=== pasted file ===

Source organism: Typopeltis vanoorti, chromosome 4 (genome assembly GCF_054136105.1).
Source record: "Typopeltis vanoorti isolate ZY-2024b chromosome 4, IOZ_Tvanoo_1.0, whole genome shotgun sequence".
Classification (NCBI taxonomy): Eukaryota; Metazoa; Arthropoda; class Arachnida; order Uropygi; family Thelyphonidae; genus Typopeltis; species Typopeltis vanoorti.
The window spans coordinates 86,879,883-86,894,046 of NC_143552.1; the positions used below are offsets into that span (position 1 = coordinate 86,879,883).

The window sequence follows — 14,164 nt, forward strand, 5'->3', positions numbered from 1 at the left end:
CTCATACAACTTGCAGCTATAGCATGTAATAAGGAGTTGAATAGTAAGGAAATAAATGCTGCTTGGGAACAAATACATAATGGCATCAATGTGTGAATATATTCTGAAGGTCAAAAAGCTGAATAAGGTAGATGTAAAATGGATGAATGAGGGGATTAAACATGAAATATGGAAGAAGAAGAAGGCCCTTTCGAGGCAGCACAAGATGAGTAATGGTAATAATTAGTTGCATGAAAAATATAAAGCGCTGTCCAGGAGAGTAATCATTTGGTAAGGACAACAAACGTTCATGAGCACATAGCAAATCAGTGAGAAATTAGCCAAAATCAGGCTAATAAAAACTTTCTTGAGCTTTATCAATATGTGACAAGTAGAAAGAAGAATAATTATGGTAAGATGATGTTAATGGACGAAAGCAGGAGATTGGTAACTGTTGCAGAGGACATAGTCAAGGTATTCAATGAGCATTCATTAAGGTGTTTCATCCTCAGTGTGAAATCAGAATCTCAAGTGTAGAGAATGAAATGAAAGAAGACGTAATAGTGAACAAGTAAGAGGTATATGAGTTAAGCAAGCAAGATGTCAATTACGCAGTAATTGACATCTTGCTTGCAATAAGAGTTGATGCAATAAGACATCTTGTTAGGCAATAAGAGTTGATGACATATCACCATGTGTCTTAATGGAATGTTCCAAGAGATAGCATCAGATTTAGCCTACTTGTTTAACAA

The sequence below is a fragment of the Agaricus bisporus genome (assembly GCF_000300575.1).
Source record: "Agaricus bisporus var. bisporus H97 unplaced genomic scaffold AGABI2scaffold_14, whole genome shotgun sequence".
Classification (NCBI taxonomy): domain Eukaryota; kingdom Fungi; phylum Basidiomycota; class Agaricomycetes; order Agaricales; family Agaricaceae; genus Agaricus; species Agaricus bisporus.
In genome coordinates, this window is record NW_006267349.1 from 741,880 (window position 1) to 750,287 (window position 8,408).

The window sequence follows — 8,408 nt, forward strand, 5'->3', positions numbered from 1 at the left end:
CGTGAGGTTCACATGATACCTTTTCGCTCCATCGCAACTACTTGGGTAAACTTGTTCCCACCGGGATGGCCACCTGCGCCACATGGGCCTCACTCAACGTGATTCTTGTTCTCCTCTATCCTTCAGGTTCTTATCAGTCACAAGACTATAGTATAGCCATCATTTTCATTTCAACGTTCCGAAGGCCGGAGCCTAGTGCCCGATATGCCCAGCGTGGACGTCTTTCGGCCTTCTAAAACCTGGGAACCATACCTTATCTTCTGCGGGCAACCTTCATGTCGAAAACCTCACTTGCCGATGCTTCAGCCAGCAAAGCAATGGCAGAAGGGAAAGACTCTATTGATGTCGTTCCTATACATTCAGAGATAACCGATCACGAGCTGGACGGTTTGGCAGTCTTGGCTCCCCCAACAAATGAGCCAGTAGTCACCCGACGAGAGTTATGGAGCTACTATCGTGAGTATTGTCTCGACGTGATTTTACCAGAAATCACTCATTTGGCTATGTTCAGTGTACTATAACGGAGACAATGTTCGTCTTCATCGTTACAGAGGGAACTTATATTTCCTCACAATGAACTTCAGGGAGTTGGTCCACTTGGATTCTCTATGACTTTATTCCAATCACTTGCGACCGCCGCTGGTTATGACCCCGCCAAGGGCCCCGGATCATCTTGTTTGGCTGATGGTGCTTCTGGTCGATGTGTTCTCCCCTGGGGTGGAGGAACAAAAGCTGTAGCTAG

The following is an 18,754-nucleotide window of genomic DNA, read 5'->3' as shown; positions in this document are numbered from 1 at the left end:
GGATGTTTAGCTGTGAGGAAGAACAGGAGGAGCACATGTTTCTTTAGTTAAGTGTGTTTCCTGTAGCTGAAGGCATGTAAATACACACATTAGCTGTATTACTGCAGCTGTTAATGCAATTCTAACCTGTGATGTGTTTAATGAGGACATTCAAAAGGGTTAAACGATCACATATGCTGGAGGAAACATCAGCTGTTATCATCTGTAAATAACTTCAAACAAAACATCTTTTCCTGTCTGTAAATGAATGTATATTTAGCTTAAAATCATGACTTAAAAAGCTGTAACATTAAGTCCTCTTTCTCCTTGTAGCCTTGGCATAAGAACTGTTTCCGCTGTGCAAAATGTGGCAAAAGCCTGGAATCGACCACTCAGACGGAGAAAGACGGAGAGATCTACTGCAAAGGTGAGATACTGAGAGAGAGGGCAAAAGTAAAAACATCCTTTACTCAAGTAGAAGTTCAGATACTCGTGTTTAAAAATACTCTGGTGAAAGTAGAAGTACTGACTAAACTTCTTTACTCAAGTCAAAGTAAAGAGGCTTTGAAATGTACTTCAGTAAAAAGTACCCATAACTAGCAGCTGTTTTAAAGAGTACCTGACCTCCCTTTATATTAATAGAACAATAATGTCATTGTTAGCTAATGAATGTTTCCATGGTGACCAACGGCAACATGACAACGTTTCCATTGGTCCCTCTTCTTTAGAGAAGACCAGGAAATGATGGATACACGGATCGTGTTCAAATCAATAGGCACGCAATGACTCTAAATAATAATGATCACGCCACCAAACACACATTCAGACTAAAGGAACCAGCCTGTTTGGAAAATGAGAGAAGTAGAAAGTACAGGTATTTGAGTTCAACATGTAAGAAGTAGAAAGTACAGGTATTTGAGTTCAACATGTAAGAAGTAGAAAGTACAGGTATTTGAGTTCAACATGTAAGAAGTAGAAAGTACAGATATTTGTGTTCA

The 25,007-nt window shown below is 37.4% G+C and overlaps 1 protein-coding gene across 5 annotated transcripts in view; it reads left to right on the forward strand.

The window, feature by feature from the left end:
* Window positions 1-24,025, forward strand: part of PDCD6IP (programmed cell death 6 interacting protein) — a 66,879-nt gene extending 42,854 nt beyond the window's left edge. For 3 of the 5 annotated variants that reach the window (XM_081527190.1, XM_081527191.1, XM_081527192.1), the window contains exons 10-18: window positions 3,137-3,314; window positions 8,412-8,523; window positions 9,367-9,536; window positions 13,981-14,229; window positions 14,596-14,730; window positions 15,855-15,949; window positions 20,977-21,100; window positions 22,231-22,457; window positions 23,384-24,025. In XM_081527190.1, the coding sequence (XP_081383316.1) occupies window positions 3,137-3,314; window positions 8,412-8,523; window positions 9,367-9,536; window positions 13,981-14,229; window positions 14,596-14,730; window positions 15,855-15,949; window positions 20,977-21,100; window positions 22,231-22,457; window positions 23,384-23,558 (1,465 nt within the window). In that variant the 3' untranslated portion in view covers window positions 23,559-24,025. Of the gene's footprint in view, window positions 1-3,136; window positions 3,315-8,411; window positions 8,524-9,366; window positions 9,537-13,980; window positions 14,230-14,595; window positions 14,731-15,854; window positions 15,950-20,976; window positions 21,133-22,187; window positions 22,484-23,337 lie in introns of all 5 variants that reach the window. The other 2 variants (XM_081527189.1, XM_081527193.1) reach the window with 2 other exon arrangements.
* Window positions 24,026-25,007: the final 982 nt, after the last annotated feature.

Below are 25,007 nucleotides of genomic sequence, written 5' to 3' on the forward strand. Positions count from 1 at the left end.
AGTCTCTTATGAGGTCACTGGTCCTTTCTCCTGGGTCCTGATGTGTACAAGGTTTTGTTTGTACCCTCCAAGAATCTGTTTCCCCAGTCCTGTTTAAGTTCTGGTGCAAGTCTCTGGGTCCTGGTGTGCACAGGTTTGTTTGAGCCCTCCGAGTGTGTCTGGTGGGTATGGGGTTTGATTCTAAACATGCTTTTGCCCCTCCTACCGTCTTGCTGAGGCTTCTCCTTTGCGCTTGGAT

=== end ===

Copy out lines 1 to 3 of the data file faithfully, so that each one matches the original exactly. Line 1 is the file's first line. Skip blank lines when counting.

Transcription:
Source organism: Typopeltis vanoorti, chromosome 4 (genome assembly GCF_054136105.1).
Source record: "Typopeltis vanoorti isolate ZY-2024b chromosome 4, IOZ_Tvanoo_1.0, whole genome shotgun sequence".
Classification (NCBI taxonomy): Eukaryota; Metazoa; Arthropoda; class Arachnida; order Uropygi; family Thelyphonidae; genus Typopeltis; species Typopeltis vanoorti.